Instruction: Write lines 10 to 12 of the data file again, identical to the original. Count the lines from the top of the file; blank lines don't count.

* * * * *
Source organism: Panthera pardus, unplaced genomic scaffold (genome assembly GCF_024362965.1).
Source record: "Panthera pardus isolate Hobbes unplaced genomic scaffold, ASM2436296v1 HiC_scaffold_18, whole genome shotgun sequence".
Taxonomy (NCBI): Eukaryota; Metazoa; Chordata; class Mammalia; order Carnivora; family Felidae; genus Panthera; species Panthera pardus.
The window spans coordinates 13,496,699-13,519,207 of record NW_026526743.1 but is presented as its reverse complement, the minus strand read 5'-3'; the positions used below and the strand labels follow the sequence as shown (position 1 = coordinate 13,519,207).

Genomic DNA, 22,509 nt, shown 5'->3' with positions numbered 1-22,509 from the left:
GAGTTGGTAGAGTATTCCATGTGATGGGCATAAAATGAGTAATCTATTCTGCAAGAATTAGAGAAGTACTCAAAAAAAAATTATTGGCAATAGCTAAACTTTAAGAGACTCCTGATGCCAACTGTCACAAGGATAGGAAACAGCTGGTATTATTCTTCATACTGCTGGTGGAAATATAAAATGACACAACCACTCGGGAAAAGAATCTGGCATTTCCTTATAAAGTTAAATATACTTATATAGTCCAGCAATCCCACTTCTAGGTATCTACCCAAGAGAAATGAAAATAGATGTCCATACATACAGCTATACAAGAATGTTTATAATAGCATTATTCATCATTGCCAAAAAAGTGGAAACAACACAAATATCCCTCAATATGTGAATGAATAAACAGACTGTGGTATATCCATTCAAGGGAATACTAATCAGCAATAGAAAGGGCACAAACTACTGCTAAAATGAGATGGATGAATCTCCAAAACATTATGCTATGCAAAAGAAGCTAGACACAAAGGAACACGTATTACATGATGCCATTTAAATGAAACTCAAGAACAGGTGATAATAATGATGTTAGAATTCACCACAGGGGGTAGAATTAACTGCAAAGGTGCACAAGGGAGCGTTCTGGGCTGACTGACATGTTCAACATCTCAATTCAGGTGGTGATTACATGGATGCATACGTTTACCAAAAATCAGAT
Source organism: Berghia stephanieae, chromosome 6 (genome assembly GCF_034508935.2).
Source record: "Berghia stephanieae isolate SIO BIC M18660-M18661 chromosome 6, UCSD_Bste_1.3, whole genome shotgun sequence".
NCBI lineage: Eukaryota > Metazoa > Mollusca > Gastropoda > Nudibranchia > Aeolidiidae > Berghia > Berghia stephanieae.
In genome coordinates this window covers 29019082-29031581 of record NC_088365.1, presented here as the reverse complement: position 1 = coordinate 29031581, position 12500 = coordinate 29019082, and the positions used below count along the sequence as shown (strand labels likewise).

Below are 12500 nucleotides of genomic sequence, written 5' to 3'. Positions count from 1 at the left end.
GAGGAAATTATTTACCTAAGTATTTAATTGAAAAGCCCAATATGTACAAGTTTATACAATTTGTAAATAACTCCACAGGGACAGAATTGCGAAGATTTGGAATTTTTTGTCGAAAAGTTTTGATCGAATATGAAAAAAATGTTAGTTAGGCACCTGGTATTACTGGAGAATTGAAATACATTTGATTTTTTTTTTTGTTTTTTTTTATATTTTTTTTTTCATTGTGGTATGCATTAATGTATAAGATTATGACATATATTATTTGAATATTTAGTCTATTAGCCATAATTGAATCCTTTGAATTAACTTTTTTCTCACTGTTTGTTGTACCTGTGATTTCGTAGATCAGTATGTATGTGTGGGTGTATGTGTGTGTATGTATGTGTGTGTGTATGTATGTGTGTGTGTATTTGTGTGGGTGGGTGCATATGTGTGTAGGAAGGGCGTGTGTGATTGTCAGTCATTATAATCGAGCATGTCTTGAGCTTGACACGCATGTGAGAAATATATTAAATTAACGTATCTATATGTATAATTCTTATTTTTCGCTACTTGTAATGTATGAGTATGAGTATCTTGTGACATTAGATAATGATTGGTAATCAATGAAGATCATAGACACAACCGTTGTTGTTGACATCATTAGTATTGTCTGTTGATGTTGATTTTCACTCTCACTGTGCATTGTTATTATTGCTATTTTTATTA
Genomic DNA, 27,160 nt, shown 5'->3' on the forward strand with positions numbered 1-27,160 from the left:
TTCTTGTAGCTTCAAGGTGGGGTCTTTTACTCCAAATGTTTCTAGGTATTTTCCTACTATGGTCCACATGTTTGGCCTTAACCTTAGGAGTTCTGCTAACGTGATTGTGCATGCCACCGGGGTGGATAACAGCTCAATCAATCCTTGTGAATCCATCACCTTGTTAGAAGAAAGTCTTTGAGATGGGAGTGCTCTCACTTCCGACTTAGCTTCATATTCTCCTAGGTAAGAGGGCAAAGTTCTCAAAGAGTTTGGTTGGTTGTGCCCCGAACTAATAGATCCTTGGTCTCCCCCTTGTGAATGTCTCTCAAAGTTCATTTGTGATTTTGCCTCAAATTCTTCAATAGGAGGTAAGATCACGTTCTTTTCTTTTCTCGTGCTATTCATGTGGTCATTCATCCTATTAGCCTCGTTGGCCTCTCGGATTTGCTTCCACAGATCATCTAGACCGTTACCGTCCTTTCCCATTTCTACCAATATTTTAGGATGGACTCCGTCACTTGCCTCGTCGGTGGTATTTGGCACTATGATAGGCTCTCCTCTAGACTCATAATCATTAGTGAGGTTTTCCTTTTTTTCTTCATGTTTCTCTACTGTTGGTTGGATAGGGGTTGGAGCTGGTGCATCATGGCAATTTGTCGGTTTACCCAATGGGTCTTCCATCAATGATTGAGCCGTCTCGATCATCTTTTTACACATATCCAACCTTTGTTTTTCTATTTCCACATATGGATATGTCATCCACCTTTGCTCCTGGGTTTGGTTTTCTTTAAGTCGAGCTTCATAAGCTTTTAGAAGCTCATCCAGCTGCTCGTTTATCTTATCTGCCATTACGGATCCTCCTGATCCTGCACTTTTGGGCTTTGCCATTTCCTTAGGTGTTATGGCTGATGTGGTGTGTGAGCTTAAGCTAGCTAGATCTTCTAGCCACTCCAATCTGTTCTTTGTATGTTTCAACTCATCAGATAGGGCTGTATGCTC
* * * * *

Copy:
In genome coordinates this window covers 29019082-29031581 of record NC_088365.1, presented here as the reverse complement: position 1 = coordinate 29031581, position 12500 = coordinate 29019082, and the positions used below count along the sequence as shown (strand labels likewise).

Below are 12500 nucleotides of genomic sequence, written 5' to 3'. Positions count from 1 at the left end.
GAGGAAATTATTTACCTAAGTATTTAATTGAAAAGCCCAATATGTACAAGTTTATACAATTTGTAAATAACTCCACAGGGACAGAATTGCGAAGATTTGGAATTTTTTGTCGAAAAGTTTTGATCGAATATGAAAAAAATGTTAGTTAGGCACCTGGTATTACTGGAGAATTGAAATACATTTGATTTTTTTTTTTGTTTTTTTTTATATTTTTTTTTTCATTGTGGTATGCATTAATGTATAAGATTATGACATATATTATTTGAATATTTAGTCTATTAGCCATAATTGAATCCTTTGAATTAACTTTTTTCTCACTGTTTGTTGTACCTGTGATTTCGTAGATCAGTATGTATGTGTGGGTGTATGTGTGTGTATGTATGTGTGTGTGTATGTATGTGTGTGTGTATTTGTGTGGGTGGGTGCATATGTGTGTAGGAAGGGCGTGTGTGATTGTCAGTCATTATAATCGAGCATGTCTTGAGCTTGACACGCATGTGAGAAATATATTAAATTAACGTATCTATATGTATAATTCTTATTTTTCGCTACTTGTAATGTATGAGTATGAGTATCTTGTGACATTAGATAATGATTGGTAATCAATGAAGATCATAGACACAACCGTTGTTGTTGACATCATTAGTATTGTCTGTTGATGTTGATTTTCACTCTCACTGTGCATTGTTATTATTGCTATTTTTATTA